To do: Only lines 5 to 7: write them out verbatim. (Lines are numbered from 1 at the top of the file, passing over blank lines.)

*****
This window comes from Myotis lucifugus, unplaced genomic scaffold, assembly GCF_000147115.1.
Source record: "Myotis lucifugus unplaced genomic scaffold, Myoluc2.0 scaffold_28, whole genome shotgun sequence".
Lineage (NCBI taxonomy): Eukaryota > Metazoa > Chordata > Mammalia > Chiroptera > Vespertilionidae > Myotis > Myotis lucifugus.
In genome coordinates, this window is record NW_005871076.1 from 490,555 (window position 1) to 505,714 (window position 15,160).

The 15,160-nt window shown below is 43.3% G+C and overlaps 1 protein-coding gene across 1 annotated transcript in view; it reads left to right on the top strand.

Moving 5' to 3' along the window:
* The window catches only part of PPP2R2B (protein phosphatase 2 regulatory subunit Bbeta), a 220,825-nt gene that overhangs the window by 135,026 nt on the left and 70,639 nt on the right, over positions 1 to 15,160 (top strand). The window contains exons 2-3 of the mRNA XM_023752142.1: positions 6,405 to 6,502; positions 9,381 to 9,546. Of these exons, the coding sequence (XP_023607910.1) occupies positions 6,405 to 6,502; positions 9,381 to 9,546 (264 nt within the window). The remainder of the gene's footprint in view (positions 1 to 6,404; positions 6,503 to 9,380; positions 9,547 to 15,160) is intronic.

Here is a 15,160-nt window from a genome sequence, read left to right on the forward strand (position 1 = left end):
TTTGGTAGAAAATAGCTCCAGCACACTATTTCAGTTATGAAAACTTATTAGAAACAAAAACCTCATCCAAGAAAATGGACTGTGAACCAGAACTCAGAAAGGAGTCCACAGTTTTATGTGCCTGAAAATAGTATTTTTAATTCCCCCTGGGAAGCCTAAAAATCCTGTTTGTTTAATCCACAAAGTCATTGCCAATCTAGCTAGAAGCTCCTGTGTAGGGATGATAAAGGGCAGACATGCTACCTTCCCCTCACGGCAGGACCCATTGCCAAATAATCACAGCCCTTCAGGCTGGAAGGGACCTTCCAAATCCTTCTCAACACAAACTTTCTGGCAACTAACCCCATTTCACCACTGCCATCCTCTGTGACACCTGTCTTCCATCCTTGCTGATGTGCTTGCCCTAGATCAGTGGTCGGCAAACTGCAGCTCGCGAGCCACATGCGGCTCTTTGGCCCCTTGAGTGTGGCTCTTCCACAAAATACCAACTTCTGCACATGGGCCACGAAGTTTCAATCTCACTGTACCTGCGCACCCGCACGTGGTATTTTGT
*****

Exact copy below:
The 15,160-nt window shown below is 43.3% G+C and overlaps 1 protein-coding gene across 1 annotated transcript in view; it reads left to right on the top strand.

Moving 5' to 3' along the window:
* The window catches only part of PPP2R2B (protein phosphatase 2 regulatory subunit Bbeta), a 220,825-nt gene that overhangs the window by 135,026 nt on the left and 70,639 nt on the right, over positions 1 to 15,160 (top strand). The window contains exons 2-3 of the mRNA XM_023752142.1: positions 6,405 to 6,502; positions 9,381 to 9,546. Of these exons, the coding sequence (XP_023607910.1) occupies positions 6,405 to 6,502; positions 9,381 to 9,546 (264 nt within the window). The remainder of the gene's footprint in view (positions 1 to 6,404; positions 6,503 to 9,380; positions 9,547 to 15,160) is intronic.